The recent decision by Newfoundland and Labrador Municipal Affairs and Environment Minister Andrew Parsons to accept Grieg NL’s environmental impact statement (EIS) for the Placentia Bay Aquaculture project sets a worrying precedent for environmental assessment in Canada, says the Atlantic Salmon Federation (ASF).
As a result of the release decision, the federation said in a news release it will prepare an appeal in accordance with Newfoundland and Labrador’s Environmental Protection Act, asking Parsons to reconsider his decision.
The department announced Parsons’ decision in an environmental assessment bulletin issued on Sept. 6.
The bulletin identified 15 terms and conditions that Grieg must abide by for the approval.
The federation said explicit guidelines for the company’s EIS, including the need to gather baseline data on wild species in Placentia Bay, remain incomplete.
ASF said it documented these shortcomings in detailed comments submitted ahead of Parsons’ decision, asking that the EIS be returned to Grieg for additional work.
“The release of this project is not surprising given the conflict of interest that arises from the provincial government acting as regulator, decision maker, and now an investor in Grieg itself,” said ASF president Bill Taylor. “The recent announcement that government will buy shares in the company is a clear signal that this review has not been impartial.”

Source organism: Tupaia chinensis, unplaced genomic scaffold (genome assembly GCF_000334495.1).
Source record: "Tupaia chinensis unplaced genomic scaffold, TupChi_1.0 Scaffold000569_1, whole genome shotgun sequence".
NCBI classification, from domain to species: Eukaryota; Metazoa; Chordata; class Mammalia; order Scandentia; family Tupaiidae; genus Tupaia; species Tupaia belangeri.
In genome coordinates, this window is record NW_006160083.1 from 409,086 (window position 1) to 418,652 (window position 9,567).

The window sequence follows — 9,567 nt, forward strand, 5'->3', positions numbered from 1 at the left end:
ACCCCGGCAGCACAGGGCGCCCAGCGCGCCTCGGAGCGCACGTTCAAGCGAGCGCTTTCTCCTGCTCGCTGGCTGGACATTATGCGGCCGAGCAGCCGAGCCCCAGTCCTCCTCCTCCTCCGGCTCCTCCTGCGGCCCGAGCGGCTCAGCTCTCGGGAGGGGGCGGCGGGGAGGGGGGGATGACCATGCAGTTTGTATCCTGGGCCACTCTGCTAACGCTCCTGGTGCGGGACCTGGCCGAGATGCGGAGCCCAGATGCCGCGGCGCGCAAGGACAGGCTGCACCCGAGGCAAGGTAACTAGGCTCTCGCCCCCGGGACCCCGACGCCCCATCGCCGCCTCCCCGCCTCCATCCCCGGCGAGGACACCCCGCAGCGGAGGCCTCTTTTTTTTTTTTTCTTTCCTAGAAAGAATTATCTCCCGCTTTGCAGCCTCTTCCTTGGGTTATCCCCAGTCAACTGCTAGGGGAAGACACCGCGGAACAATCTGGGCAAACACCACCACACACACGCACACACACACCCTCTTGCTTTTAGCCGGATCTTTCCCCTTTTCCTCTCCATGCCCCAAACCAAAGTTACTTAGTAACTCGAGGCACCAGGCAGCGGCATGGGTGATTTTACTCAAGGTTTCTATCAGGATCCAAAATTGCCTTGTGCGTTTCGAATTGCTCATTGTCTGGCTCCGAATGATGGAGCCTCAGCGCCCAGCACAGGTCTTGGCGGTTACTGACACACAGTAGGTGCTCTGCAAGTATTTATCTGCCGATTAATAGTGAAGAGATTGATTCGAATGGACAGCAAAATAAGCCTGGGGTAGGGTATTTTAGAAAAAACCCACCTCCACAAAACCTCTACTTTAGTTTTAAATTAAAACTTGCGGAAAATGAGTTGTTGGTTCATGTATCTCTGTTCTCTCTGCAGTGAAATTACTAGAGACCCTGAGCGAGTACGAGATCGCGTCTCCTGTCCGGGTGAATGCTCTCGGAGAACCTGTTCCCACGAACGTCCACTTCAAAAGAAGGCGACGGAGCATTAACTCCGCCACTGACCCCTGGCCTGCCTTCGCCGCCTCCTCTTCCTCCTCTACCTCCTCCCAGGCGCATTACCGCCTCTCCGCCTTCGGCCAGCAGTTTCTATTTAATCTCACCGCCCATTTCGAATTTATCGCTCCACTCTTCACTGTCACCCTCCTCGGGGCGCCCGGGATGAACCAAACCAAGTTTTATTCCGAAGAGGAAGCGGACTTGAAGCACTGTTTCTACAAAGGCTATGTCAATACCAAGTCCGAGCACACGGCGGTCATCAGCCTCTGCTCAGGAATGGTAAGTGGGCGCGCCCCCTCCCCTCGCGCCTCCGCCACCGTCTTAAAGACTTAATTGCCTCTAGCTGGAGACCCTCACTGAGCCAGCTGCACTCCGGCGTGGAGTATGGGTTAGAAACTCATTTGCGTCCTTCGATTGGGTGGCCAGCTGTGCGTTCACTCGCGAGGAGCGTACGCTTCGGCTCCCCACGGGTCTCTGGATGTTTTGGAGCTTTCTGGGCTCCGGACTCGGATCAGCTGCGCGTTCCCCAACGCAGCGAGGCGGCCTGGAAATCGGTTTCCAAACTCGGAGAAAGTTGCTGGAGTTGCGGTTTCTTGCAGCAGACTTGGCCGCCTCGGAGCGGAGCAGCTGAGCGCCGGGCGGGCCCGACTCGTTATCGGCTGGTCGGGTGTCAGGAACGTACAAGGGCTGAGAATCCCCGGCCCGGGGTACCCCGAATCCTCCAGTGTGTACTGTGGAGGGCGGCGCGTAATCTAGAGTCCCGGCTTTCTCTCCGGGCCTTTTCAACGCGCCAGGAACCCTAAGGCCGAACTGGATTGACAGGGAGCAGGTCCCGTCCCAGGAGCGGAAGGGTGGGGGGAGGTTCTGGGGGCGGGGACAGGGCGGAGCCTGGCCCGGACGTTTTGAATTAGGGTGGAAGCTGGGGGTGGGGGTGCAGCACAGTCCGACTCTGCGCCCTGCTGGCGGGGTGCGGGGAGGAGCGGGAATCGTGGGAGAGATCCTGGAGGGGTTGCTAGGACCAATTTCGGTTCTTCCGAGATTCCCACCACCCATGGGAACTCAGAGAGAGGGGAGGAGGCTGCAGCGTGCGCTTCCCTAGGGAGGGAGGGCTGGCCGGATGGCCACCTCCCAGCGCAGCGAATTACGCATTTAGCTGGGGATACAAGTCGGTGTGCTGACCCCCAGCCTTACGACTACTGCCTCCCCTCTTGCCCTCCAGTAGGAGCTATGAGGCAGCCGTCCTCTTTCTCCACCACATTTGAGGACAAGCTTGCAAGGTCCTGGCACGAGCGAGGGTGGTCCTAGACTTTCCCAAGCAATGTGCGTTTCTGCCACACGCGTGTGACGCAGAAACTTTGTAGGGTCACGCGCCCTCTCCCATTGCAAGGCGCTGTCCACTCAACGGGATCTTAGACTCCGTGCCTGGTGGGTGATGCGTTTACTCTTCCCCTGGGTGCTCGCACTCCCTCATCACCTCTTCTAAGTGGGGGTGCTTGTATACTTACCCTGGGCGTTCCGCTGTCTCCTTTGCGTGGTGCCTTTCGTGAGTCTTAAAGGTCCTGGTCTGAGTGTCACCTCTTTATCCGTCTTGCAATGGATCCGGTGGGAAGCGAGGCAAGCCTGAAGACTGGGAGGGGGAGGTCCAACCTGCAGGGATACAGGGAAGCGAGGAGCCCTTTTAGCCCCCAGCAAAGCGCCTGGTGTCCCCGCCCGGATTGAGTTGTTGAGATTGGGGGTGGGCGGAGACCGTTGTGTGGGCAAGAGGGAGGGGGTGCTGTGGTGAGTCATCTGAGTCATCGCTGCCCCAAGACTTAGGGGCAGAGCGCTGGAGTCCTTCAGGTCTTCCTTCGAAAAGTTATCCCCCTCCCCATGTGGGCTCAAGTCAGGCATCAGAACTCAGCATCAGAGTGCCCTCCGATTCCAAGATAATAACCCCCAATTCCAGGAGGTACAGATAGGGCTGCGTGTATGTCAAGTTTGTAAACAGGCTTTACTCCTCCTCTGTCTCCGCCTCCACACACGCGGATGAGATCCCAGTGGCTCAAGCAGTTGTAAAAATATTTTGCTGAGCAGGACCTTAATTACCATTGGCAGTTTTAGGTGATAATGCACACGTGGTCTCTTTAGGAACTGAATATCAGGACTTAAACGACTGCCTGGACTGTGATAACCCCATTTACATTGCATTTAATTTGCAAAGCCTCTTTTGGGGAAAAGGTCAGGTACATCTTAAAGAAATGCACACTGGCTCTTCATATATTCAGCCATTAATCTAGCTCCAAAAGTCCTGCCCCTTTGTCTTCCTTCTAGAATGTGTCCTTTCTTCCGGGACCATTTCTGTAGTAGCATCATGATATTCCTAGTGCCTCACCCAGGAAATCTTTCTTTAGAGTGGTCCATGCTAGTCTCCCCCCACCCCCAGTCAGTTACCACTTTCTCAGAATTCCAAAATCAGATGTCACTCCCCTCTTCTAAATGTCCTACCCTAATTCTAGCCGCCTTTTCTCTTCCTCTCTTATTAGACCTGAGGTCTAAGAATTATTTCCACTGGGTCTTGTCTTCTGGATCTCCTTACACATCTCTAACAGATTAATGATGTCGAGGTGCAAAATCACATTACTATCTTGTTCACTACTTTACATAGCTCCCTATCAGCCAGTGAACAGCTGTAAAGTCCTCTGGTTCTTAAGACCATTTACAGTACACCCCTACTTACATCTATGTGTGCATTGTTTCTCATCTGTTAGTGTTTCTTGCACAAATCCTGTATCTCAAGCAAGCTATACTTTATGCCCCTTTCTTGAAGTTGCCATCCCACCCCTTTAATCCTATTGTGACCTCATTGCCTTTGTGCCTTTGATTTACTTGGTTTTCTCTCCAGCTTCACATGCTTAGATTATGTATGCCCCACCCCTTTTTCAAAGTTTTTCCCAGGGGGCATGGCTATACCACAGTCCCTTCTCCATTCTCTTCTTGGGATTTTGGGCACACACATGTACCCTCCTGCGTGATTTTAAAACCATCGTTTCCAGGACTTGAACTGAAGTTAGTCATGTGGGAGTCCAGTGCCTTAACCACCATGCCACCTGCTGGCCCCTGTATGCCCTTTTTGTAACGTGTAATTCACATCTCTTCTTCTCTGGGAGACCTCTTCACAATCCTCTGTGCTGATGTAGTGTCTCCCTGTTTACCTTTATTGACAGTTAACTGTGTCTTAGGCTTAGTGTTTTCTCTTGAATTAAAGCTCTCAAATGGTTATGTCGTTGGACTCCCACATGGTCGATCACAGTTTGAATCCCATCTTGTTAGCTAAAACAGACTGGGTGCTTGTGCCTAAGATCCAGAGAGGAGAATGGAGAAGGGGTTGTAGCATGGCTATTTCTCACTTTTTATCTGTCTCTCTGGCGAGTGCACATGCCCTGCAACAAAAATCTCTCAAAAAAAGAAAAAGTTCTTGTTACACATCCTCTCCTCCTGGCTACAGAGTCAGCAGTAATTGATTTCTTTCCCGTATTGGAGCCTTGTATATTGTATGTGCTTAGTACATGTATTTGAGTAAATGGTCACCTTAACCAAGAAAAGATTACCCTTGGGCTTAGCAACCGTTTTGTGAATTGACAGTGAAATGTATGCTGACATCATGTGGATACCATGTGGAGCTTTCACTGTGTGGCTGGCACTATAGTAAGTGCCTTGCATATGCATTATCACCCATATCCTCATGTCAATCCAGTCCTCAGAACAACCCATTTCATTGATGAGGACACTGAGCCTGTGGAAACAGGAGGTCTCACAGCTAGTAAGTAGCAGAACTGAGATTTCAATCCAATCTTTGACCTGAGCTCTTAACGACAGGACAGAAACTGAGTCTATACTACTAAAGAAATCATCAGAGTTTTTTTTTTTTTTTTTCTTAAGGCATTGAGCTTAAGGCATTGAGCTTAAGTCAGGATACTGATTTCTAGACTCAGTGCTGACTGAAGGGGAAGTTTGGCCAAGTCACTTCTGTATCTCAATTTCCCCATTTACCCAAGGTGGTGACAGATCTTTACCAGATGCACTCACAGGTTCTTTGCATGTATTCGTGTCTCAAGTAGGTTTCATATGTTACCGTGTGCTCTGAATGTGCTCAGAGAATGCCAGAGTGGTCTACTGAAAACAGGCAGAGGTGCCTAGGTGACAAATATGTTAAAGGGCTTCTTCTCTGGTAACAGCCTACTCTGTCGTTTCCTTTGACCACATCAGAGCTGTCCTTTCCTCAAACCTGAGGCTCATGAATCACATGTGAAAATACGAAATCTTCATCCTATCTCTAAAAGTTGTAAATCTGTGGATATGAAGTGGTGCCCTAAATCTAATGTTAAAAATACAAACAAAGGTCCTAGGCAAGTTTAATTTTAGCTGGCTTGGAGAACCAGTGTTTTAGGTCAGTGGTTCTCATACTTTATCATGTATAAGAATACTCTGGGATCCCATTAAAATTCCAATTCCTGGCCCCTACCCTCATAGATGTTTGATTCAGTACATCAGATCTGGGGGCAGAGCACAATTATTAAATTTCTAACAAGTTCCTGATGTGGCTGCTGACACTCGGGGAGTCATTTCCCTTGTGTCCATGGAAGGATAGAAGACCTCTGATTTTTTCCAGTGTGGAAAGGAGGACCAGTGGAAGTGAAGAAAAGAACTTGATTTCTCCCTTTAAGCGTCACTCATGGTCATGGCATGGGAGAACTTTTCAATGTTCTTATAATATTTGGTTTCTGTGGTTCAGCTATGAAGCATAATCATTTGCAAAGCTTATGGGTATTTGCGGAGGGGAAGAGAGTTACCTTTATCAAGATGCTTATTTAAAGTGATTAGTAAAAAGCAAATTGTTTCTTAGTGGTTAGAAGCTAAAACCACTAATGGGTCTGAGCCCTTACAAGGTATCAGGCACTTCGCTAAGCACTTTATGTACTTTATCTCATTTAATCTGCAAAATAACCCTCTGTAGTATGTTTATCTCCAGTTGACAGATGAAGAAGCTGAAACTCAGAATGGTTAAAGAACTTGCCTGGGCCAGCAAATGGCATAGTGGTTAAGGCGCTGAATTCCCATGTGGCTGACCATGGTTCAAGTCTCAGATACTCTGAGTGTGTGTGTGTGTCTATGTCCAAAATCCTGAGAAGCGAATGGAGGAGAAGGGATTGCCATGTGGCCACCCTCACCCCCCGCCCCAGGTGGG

The memorandum of understanding between Grieg NL and Newfoundland and Labrador gives the company a monopoly on salmon aquaculture in Placentia Bay, ASF said in a news release.
The federation initiated a judicial review in October 2016, following the Newfoundland and Labrador government’s first attempt to release the Placentia Bay aquaculture project from environmental assessment. A provincial Supreme Court judge sided with ASF. A full-scale EIS was then ordered.
Government leaders appealed that decision and a judgment is pending. However, in the interim, the EIS went ahead.
Grieg NL could have taken at least three years to gather the required information, the federation noted.
“Disease outbreaks, fish escapes, and a lack of company accountability are ongoing problems with the existing salmon aquaculture industry in Newfoundland,” said Steve Sutton, ASF’s director of outreach and engagement.
Parsons told The Telegram Friday the federation has every right to appeal and it’s normal course of possible action for an opposing side.
“But I haven’t seen any of that so I can’t comment any further than to say they have every right to do that,” he said.